By KBB.com Editors
We don't just like the idea of the premium compact crossover, we like most of those in the segment. From the agile and boldly styled BMW X3 to the larger, softer, best-selling Lexus RX 350, the category offers something good for everyone. But we never had a clear favorite until we drove the 2011 Audi Q5.
The stylish and substantial exterior design speaks for itself. The interior oozes with both style and quality. The drive is comfortable and/or exhilarating, depending on your mood. The 2011 Audi Q5 is the category's gold standard, and our current favorite.
While the 2011 Audi Q5 strikes the best balance in the segment, you can easily find something roomier, sportier, softer or more affordable in the category.
For 2011, a new 2.0T model is introduced featuring a 2.0-liter, four-cylinder turbocharged engine, eight-speed Tiptronic transmission and quattro all-wheel drive. The 3.2 Premium Plus model features a six-speed Tiptronic transmission and now includes the S-Line exterior package as standard equipment. The 3.2 Prestige gains adaptive headlamps, while the 20-inch wheel option and six-disc CD changer are discontinued.
Driving Impressions A good balance of ride and handling has traditionally required compromises on both sides of the equation, but technology continues to rewrite the rules. While the BMW X3 and Lexus...RX 350 hold down the segment's extreme positions on the sport-comfort spectrum, respectively, the Audi Q5 offers a range of proficiency that approaches both ends. And that range is delivered by more than just the powertrain and suspension, but also seats, visibility, ergonomics and the "driving feel" we still highlight so often when talking about European cars. And when outfitted with its category-exclusive "Audi drive select" feature - highlighted in the Favorite Features section of this review - the 2011 Audi Q5 offers an even more dynamic personality.
Audi Drive Select
At the push of a button, drivers can alter engine, transmission, steering and suspension tuning according to mood. Modes include Comfort, Automatic, Dynamic and Individual, which allows a custom response profile on MMI/navigation-equipped versions.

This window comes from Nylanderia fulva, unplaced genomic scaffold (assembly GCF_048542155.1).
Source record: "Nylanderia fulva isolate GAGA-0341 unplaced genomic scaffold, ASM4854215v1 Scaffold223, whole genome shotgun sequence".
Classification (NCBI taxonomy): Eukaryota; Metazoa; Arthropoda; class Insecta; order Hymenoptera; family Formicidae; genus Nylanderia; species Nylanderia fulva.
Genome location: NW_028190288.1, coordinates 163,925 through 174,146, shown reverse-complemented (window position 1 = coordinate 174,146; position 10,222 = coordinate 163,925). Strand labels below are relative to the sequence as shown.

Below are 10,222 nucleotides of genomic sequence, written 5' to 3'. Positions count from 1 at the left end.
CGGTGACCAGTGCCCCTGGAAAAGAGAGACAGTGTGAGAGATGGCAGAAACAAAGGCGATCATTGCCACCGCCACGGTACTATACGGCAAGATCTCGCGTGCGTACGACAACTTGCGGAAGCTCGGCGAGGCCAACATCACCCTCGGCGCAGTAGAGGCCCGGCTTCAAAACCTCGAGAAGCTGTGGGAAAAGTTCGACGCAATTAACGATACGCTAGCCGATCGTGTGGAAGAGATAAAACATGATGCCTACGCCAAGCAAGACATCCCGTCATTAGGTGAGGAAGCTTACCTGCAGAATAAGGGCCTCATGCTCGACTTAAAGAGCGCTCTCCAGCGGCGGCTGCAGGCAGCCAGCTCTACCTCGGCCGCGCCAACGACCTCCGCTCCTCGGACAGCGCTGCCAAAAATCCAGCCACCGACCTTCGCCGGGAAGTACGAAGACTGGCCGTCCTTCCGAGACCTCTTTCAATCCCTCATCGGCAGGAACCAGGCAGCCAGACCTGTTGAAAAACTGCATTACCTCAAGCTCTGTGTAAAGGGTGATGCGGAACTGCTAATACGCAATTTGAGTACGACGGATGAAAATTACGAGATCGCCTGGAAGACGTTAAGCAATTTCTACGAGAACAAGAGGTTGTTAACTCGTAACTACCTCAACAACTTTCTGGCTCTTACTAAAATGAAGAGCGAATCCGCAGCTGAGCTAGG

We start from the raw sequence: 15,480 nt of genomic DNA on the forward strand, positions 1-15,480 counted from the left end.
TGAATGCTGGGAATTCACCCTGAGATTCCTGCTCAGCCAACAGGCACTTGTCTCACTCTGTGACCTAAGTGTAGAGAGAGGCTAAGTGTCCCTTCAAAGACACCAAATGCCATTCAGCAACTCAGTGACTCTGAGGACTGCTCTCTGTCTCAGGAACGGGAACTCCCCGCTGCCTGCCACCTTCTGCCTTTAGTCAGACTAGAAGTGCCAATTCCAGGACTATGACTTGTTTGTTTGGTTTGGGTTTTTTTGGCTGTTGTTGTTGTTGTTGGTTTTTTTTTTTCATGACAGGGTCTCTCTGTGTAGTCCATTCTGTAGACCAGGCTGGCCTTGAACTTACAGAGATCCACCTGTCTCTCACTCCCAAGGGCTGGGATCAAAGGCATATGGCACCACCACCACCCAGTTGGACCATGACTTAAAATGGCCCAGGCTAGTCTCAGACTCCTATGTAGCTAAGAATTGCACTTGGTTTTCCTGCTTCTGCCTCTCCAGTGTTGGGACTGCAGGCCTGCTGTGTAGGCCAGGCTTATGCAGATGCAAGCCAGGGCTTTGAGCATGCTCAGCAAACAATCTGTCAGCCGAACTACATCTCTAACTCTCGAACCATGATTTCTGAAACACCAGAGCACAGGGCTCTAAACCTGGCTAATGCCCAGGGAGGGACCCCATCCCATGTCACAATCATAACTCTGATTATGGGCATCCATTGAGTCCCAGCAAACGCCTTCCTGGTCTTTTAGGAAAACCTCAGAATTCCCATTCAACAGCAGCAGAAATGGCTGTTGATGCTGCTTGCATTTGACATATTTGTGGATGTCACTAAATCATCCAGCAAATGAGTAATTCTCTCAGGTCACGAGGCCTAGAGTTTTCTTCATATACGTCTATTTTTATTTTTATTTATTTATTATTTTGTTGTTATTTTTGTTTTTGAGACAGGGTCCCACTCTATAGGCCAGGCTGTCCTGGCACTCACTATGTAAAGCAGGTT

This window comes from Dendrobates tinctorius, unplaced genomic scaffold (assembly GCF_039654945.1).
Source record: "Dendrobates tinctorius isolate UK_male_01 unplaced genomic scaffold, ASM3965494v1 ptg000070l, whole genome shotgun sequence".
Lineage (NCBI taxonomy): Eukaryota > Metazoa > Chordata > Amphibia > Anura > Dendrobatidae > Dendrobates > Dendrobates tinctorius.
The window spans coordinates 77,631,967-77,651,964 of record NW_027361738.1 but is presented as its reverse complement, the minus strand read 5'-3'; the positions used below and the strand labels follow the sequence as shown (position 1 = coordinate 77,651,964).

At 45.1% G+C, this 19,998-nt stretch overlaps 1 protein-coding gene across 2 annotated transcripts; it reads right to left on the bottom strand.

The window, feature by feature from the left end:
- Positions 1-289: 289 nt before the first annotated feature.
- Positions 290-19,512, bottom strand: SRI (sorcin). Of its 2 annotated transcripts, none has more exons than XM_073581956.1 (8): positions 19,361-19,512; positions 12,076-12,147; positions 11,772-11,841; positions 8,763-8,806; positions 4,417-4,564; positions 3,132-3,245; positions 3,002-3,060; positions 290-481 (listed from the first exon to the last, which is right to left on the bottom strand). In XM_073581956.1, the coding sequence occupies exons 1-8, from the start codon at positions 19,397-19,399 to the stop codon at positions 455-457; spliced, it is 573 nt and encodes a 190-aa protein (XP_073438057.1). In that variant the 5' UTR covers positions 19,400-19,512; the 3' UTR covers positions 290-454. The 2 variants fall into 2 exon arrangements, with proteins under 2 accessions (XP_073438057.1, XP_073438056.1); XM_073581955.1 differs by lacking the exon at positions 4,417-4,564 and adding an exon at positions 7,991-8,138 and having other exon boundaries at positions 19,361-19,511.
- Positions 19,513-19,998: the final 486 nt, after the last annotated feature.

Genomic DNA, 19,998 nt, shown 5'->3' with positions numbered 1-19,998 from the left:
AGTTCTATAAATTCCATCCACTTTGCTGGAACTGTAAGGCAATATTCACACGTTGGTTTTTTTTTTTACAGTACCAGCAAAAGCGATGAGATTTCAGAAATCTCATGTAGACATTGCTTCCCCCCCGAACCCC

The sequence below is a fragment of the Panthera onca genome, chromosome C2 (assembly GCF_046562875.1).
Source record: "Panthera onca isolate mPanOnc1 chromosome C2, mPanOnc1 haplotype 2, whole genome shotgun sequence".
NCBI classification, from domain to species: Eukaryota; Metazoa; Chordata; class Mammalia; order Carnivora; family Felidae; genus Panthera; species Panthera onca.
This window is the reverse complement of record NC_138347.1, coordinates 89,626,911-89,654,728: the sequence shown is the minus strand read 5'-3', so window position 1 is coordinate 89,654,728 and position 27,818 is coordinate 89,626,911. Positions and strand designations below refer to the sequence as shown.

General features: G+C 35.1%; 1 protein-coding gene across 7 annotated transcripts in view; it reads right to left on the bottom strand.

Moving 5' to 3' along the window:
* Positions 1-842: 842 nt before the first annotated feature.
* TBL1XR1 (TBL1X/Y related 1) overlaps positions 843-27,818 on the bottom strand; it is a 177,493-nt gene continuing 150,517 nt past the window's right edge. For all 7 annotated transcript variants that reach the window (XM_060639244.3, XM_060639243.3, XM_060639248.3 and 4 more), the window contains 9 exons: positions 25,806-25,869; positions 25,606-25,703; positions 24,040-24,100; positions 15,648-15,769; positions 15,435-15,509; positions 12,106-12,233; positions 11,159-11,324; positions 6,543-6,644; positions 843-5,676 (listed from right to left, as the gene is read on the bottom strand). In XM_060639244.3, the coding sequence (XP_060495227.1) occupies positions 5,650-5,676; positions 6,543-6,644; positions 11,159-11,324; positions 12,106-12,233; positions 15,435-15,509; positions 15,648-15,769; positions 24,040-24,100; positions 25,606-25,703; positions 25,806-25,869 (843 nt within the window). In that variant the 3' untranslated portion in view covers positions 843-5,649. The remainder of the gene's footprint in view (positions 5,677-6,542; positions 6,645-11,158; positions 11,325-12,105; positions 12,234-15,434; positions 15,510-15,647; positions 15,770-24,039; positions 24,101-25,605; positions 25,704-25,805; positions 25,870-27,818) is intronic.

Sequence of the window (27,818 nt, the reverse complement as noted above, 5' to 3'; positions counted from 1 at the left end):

Audi Dynamic Steering
In a tight parking lot, you want a lot of steering assist and response. When bombing down the autobahn, you want little boost and subtle directional changes. With Audi dynamic steering, the Q5 has variable assist and variable ratio, delivering the best of both worlds. The system can even provide minor steering corrections in extreme situations, reducing the need for electronic stability program intervention.
As much as we love the 2011 Audi Q5 from the outside, it's what's on the inside that counts. And for our tastes, the inside of the Audi Q5 is as close to perfect as you'll find in the segment. It's contemporary without being cold, full of high-quality materials and, importantly, comfortable. Goodies include standard three-zone climate control, sliding and reclining rear seats and an available panoramic moonroof. The 2011 Audi Q5 is also among the segment's roomier entries. Audi's new, third-generation control and navigation system boasts 3D building graphics in larger cities, voice-driven destination address input (or just say, "I need money," for instance, to find an ATM) and a music hard drive.Exterior
The beauty of the Audi Q5 lies not in sharp creases or extreme angles, but in masterful proportions and glorious details. So, yeah, we like the looks of this thing. The face of the Q5 features one of our favorite corporate grille designs. The profile is beautiful in its balance, with its long wheelbase, short overhangs and perfectly proportioned wheels and wells. We also like the view from behind, especially the shape and integration of the standard LED taillights and the lack of vertical panel gaps, thanks to a unique, wraparound "clamshell" tailgate. For those interested in taking this beauty off-road, the 2011 Audi Q5 offers 7.9 inches of ground clearance. For those who aren't, there's the 3.2's standard S line appearance package.
Every 2011 Audi Q5 features leather seats, power front seats, three-zone climate control, multi-function steering wheel and a 10-speaker sound system with SIRIUS Satellite Radio. Standard safety equipment includes six airbags and electronic stability control that adjusts for a higher center of gravity when it detects the roof-rack crossbars are in place.